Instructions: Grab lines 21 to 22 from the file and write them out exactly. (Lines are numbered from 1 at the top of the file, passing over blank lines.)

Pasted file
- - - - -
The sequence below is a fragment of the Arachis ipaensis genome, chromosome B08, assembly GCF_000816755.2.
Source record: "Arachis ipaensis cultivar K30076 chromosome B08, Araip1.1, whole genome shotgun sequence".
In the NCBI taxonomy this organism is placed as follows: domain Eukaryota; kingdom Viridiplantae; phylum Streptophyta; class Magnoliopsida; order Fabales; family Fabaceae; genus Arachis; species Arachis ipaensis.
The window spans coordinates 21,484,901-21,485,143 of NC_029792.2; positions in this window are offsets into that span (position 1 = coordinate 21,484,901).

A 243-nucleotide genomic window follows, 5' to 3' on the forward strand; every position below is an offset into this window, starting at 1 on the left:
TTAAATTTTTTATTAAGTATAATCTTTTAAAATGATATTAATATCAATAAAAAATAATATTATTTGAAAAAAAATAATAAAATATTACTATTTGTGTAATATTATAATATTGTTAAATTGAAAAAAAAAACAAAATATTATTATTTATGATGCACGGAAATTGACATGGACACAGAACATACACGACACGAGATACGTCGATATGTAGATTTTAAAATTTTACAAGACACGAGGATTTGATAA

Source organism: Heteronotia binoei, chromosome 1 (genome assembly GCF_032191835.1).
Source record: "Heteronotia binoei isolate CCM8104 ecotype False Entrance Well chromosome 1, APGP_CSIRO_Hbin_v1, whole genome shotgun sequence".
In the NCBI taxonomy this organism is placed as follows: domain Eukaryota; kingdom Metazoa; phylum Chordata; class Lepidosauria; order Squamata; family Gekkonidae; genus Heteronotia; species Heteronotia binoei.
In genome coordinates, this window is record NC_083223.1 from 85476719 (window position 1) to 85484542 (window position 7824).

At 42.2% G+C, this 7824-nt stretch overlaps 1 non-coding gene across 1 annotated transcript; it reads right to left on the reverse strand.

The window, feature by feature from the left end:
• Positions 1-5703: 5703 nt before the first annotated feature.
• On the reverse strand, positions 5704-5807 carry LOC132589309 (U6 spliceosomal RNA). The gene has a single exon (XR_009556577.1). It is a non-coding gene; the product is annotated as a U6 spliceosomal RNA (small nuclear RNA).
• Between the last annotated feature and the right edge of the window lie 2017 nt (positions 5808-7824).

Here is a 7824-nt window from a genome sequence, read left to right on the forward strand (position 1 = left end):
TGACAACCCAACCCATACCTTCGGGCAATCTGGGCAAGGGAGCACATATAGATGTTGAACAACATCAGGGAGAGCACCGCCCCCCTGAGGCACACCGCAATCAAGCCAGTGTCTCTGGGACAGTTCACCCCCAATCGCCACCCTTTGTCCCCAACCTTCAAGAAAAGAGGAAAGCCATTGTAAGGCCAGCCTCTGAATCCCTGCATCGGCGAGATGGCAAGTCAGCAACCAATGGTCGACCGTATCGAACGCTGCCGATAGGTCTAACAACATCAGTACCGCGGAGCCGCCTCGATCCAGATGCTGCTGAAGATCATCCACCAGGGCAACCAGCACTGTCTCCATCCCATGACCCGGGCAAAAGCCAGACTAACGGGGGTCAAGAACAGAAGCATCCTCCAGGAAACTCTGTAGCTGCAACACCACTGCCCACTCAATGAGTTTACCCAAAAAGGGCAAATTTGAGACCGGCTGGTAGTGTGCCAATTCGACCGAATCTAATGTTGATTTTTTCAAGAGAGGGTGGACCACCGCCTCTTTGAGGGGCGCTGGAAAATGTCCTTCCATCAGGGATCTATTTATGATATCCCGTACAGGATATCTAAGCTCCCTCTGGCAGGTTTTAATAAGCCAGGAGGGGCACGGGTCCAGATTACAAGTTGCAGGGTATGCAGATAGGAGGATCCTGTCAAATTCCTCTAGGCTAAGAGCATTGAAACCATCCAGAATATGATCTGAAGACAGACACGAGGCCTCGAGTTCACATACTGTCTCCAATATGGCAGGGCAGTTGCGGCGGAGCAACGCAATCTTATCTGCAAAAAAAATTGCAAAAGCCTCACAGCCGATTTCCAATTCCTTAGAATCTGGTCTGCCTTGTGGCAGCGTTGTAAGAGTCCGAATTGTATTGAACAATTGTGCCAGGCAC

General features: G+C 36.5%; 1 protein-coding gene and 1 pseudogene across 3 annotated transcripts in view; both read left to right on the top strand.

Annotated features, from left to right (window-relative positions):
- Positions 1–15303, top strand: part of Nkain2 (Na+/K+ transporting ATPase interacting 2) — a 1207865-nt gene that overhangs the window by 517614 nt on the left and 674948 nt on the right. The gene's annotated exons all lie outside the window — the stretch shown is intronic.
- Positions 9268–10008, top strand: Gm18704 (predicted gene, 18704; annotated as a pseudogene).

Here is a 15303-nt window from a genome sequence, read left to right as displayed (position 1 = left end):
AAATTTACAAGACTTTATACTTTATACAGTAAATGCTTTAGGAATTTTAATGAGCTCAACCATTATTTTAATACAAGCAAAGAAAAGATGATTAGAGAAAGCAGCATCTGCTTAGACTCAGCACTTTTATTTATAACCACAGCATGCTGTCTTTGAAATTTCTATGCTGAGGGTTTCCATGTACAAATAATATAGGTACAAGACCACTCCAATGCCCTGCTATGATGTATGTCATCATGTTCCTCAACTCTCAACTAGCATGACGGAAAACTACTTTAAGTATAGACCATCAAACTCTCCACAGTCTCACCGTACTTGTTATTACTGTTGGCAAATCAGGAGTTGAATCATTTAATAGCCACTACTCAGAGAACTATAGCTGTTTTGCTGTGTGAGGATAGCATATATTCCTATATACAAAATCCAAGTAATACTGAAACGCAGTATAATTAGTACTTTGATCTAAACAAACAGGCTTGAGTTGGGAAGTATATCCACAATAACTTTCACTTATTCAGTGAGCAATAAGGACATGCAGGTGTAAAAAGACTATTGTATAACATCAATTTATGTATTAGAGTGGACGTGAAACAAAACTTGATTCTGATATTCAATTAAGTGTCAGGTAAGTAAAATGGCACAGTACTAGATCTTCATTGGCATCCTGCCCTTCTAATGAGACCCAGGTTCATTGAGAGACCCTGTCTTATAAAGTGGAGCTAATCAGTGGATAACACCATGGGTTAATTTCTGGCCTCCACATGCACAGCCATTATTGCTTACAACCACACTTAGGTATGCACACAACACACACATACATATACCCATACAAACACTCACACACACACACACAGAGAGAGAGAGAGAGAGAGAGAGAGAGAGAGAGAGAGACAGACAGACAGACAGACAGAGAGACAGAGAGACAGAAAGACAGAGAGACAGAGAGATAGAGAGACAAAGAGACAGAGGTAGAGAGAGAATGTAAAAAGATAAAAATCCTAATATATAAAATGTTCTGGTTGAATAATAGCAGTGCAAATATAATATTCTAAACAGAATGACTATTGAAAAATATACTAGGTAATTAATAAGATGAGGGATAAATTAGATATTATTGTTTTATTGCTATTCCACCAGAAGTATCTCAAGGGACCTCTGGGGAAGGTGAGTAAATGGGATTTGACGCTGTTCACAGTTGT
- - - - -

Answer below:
- Positions 9268–10008, top strand: Gm18704 (predicted gene, 18704; annotated as a pseudogene).

Here is a 15303-nt window from a genome sequence, read left to right as displayed (position 1 = left end):